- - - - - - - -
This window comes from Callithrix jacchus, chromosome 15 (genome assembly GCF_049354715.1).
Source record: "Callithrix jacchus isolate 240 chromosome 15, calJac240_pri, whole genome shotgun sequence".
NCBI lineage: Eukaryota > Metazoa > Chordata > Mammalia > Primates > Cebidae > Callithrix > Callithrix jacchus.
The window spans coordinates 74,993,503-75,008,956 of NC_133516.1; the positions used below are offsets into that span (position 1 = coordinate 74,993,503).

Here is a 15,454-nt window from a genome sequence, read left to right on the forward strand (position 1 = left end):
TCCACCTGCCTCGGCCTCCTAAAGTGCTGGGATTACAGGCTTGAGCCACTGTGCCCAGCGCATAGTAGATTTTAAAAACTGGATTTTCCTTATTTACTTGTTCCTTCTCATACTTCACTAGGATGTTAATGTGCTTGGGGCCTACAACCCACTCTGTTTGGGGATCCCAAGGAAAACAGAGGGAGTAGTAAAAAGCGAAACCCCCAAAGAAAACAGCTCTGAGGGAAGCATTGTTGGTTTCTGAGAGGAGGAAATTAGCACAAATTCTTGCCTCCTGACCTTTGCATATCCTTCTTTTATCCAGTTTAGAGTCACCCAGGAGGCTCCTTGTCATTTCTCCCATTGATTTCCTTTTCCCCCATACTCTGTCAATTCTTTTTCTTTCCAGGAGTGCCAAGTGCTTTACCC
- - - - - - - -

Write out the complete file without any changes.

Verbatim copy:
This window comes from Callithrix jacchus, chromosome 15 (genome assembly GCF_049354715.1).
Source record: "Callithrix jacchus isolate 240 chromosome 15, calJac240_pri, whole genome shotgun sequence".
NCBI lineage: Eukaryota > Metazoa > Chordata > Mammalia > Primates > Cebidae > Callithrix > Callithrix jacchus.
The window spans coordinates 74,993,503-75,008,956 of NC_133516.1; the positions used below are offsets into that span (position 1 = coordinate 74,993,503).

Here is a 15,454-nt window from a genome sequence, read left to right on the forward strand (position 1 = left end):
TCCACCTGCCTCGGCCTCCTAAAGTGCTGGGATTACAGGCTTGAGCCACTGTGCCCAGCGCATAGTAGATTTTAAAAACTGGATTTTCCTTATTTACTTGTTCCTTCTCATACTTCACTAGGATGTTAATGTGCTTGGGGCCTACAACCCACTCTGTTTGGGGATCCCAAGGAAAACAGAGGGAGTAGTAAAAAGCGAAACCCCCAAAGAAAACAGCTCTGAGGGAAGCATTGTTGGTTTCTGAGAGGAGGAAATTAGCACAAATTCTTGCCTCCTGACCTTTGCATATCCTTCTTTTATCCAGTTTAGAGTCACCCAGGAGGCTCCTTGTCATTTCTCCCATTGATTTCCTTTTCCCCCATACTCTGTCAATTCTTTTTCTTTCCAGGAGTGCCAAGTGCTTTACCC